The Sabah invasion also attracted political parties and both ruling government and opposition wasted no time in politicising the situation. Opposition parties speculate that the ruling government may be behind the invasion drama as a diversion from Najib administration lack of confidence in winning the next general election. Furthermore, the just released Pakatan Rakyat manifesto has swing many young voters into the opposition’s camp. And since PM Najib is dragging his feats in calling the election, what better way to buy further valuable time than to declare emergency rule using Sabah invasion as the justification?
Needless to say, the current regime countered with PM Najib ordering an investigation into an allegation that opposition was behind the invasion based on a Philippine report that opposition Anwar had met with Nur Misuari, leader of MNLF. This is amusing but did Anwar actually consented to the rebels coming into Sabah and take away the oil-rich territory at this critical hour, moments before the 13th general election? If this is true, then Anwar should be hang upside down, not because of his betrayal but because of his stupidity. Wouldn’t it be easier to put such mouth-watering offer to the United States than to a bunch of old and malnourished Sulu Sultanate soldiers (*grin*).
Tactically, it’s a kindergarten plan by opposition to invade at this hour, since it would help Najib administration to divert attention from Sabah RCI revelation, opposition bombastic manifesto and even the latest revelation that there’s another mistress, besides Altantuya, in PM Najib’s life. It would make more sense for Anwar to activate this invasion plan “after” he fails in his bid to take over Putrajaya, if indeed he has such plan in the first place, no? In actual fact, Najib administration would be the biggest winner while opposition the biggest loser with this intrusion. For the sake of Monday Blues coffee talk, let’s assume one of them is involved in the crisis – who’s the lucky fellow?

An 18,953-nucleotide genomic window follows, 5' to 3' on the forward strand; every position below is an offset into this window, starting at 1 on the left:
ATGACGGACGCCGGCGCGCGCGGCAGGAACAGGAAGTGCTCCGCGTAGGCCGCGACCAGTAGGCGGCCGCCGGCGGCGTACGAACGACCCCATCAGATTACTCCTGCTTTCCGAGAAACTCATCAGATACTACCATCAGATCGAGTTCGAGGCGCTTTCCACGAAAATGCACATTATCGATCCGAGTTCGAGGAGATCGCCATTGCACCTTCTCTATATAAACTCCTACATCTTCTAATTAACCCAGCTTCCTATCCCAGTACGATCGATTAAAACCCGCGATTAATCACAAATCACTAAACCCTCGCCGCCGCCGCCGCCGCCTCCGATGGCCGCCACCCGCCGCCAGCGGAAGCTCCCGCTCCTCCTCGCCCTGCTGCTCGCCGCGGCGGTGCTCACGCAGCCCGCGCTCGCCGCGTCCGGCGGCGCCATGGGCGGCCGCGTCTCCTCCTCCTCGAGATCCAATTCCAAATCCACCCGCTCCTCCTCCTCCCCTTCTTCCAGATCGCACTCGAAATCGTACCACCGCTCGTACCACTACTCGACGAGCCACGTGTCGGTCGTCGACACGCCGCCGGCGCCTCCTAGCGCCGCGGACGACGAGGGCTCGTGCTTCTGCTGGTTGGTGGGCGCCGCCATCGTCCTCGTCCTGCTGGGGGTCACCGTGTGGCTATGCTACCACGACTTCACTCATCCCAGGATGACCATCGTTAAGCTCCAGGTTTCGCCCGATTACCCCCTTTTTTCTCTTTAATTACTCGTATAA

Perhaps the answers can be found by studying the various exotic wars committed by US President George W. Bush and his father. It was a known fact that his war campaigns helped him to secure his second presidency term. Didn’t the genius Mahathir swear on his mother grave that the Sept 11 terrorist attack was the job of president Bush himself, and not anybody else? President Bush’s war on terrorist had unite Americans against a common enemy – the terrorist. So, using the same successful model, could it be that US-based consulting firm APCO, had actually advised PM Najib of such option to boost his popularity and unite the voters – by going to war, on a smaller scale?
Maybe there’s no conspiracy after all. The invasion was all about money that Sulu Sultanate is dying for. And since there’s no objection from the United States about Sulu Sultanate’s claim on Sabah, the gamble to bring the ownership of Sabah to World Court would be brighter with an invasion during the auspicious Chinese New Year. Furthermore, what does Sulu Sultanate got to lose considering they’re so poor that even Malaysian Home Minister couldn’t help but made jokes on them. If there’s one thing that Najib and Aquino administration has forgotten – that’s these old chaps are master in guerrillas warfare, something that even the US military would avoid at all cost.
The solution to the crisis – have a round-table talk, instead of exposing more Malaysian police and commandos in a guerrillas warfare that you’re inexperience and cannot possibly win. If war is what you want, send in well-trained and not half-baked army, together with all the military hardwares purchased (if there’s any left). If money can solve the problem, then consider that as an alternative to a peaceful solution. Furthermore, the ruling government is leaking a staggering RM26 billion a year so theoretically, they are specialists in such negotiation (*grin*). To pay RM200 million for the Sulu Sultanate to drop the claims on rich-Sabah is a once in a lifetime fire sales. Of course, Najib administration can always agree to a World Court hearing on the claims, provided they’ve the top brains to argue the case internationally.
Already, the request for AirAsia Berhad’s (KLSE: AIRASIA, stock-code 5099) commercial flights to transport more army into Sabah warzone was a huge embarrassment that goes to show that despite billions of dollars in annual budget allocated for national defence, the country’s military does not have the basic capability in real combat – lack of logistic transportation. Hence PM Najib should not make more jokes of his own administration and should engage the invaders seriously. So much for Mahathir’s proud “IC Project” – what goes around comes around.